LD_PRELOAD: The Hero We Need and Deserve
I’m a huge, HUGE, fan of
LD_PRELOAD let me tell you… oh wait it’s my blog so I’m going to. Where do I begin…
About three years ago, I wrote a blog post about the
LDFLAGS I love.
After writing the post, I realized I should have made the number odd because I think that is part
of BuzzFeed’s “click algorithm.” But more seriously, I realized just how many people on the internet you
can upset when you don’t include
LD_PRELOAD in your favorite
LDFLAGS post. I am going to take the time right
now to make one thing very clear, VERY CLEAR, listen closely:
LD_PRELOAD IS NOT A FLAG.
It is an environment variable. Wake up sheeple! Phew!
Now that’s out of the way, we can continue… I love
LD_PRELOAD. I love it so much I am devoting this
entire blog post to professing my undying love for it. So here we go…
For those who don’t know what
LD_PRELOAD is: TODAY IS YOUR LUCKY DAY!
LD_PRELOAD allows you to override symbols in any library by specifying your new function in a shared object.
When you run
/path/to/my/free.so is loaded
before any other library, including libc. When
mybinary is executed, it uses your custom function for
PRETTY FREAKING AWESOME RIGHT!
FEEL THE POWER! Okay, so moving on…
Fun Times on the Internet
One night, I’m just hanging around in my apartment, laying on my couch, and I think
“oh I’m going to ask the Internet what they’ve done with
LD_PRELOAD.” This is how most of my tweets start
for what it’s worth. So I asked…
yo internet nerds, tell me all the ways you've done dirty things with LD_PRELOAD…. I need them…. for… science…— jessie frazelle 👩🏼🚀 (@jessfraz) January 21, 2019
This tweet blew up in THE BEST WAY! I got some really cool responses I will highlight below.
Not mine but my favorite: https://t.co/zljcn70pmh— ダデイさま (@leifwalsh) January 21, 2019
$ FORCE_PID=42 LD_PRELOAD=./getpid.so bash -c 'echo $$'— 𝙺𝚎𝚎𝚜 𝙲𝚘𝚘𝚔 (@kees_cook) February 10, 2019
For forcing specific bad ssh key generation when the RNG was busted…
i didn't use this but dropbox recently stopped working on non-ext4 filesystems and there's this LD_PRELOAD hack to make it work anyway https://t.co/DqRL12FNMk— 🔎Julia Evans🔍 (@b0rk) January 21, 2019
We actually mention this in an academic paper! https://t.co/qg5ac6vXx7 We used LD_PRELOAD to interpose on the OnStar software modem audio interface.— Karl (@supersat) January 21, 2019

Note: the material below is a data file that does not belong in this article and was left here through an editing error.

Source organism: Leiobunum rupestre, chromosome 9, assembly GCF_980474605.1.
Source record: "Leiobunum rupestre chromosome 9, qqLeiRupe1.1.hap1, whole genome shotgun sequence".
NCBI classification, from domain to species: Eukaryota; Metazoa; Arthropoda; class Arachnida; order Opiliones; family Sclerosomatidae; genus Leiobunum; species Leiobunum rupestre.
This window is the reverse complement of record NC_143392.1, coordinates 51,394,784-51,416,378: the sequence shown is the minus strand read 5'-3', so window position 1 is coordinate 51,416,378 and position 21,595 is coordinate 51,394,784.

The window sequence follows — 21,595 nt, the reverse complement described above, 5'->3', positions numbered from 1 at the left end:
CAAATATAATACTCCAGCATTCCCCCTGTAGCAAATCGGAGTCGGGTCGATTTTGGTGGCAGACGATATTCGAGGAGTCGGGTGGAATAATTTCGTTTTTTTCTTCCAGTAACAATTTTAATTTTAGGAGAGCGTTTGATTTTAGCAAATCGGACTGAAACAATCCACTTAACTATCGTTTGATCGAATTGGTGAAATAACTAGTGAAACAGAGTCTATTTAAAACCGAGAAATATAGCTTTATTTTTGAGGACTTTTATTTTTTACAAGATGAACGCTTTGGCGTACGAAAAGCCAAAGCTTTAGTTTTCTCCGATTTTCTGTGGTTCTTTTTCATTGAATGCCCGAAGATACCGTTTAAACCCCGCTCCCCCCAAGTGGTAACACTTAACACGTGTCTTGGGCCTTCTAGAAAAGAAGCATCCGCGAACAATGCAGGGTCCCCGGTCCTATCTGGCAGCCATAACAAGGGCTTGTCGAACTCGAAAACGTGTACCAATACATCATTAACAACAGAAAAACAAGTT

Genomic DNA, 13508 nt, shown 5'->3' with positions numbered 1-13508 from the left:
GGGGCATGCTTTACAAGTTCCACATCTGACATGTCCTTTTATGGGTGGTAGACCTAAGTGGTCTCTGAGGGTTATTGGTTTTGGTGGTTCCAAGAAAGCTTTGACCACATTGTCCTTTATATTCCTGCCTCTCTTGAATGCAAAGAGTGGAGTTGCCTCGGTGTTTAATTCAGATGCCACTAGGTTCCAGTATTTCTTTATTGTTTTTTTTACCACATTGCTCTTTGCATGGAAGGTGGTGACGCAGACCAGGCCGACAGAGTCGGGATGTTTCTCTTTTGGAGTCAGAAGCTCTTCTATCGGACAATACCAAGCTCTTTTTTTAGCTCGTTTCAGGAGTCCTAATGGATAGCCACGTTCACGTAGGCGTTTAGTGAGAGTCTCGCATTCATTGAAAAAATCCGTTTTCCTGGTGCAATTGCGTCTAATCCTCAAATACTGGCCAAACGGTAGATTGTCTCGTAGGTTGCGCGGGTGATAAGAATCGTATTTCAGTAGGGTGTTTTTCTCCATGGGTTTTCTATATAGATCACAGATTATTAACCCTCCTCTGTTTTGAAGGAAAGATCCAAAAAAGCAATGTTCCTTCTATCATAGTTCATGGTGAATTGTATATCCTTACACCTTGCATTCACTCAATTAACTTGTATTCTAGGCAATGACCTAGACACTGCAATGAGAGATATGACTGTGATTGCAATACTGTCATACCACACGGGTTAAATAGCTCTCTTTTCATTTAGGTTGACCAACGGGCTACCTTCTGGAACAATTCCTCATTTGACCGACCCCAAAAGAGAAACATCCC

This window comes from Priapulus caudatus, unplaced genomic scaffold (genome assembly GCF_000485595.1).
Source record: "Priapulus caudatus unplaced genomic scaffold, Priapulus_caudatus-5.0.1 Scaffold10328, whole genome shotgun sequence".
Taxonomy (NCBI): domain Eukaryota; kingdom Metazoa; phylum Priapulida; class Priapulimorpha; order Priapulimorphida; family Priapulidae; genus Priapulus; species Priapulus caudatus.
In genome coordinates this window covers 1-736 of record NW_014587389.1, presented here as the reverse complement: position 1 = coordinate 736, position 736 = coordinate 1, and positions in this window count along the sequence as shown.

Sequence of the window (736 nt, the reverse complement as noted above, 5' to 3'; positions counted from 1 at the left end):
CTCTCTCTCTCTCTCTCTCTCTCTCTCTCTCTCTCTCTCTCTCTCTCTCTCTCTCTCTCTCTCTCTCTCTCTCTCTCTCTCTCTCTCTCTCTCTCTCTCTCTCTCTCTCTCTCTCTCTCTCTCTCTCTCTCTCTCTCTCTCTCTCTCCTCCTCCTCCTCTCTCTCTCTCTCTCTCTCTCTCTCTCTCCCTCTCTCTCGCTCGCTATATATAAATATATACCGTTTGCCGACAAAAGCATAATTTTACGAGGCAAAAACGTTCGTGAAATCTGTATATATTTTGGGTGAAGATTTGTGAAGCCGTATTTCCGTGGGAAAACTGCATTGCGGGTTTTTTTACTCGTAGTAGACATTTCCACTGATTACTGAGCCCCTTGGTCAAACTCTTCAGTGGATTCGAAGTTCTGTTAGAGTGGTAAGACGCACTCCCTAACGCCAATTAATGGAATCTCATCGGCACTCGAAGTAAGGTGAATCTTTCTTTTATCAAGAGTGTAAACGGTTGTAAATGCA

I wrote a silly hack that let you mount an app’s objc runtime as a filesystem so you could easily browse the class hierarchy. It could be inserted via dyld. Here is a screenshot of the Finder browsing the runtime. https://t.co/zyYxSsGaoS— Bill Bumgarner (@bbum) January 22, 2019
enabling rapid-fire railguns in quake3 rocket arena by hooking gettimeofday() via LD_PRELOAD, enable/disable by hooking strstr() and using console commands— HD Moore (@hdmoore) January 21, 2019
I made a thing to disable SSL certificate verification in a bunch of popular applications/libraries 😈https://t.co/jMWQtbl0Kb— Dаvіd Вucһаnаn (@David3141593) January 21, 2019
This isn’t all of them but isn’t the internet utterly awesome! You can poke through the thread more and find ones you love as well. But let’s move on to some mad science…
No, not the Incubus album…
but my science experiment that I did with
LD_PRELOAD. My friends, Greg (@grepory), Aditya (@chimeracoder),
and I came up with this absolutely insane idea for “kernelless”. Yeah, it’s a joke making fun of all the other
“-less”s. But ours was special, m’kay. Greg even made a dope website for it, kernelless.cloud.
So the way we were going to implement this in a mad science way would be as “Cloud Native Syscalls.” Let me tell you about the “Cloud Native Syscalls”…
Cloud Native Syscalls
The first part of the “Cloud Native Syscalls” architecture consists of a daemon on a cloud VM which has a network endpoint accepting incoming syscalls and their arguments. The daemon then performs these syscalls, almost in a code execution as a service type way.
To use “Cloud Native Syscalls”, you compile your binary with the library as follows:
LD_PRELOAD=/path/to/my/cloudnativesyscalls.so /bin/ls. This ensures that all your syscalls when you run
on your host are actually performed in the cloud and sent to the daemon described above.
F’king nuts right… I know. We are working on our A-round don’t worry. It’s truly revolutionary.
Anyways, that was our little science experiment. Hope you liked it, or at least enjoyed all the other people’s
fun hacks. :) Keep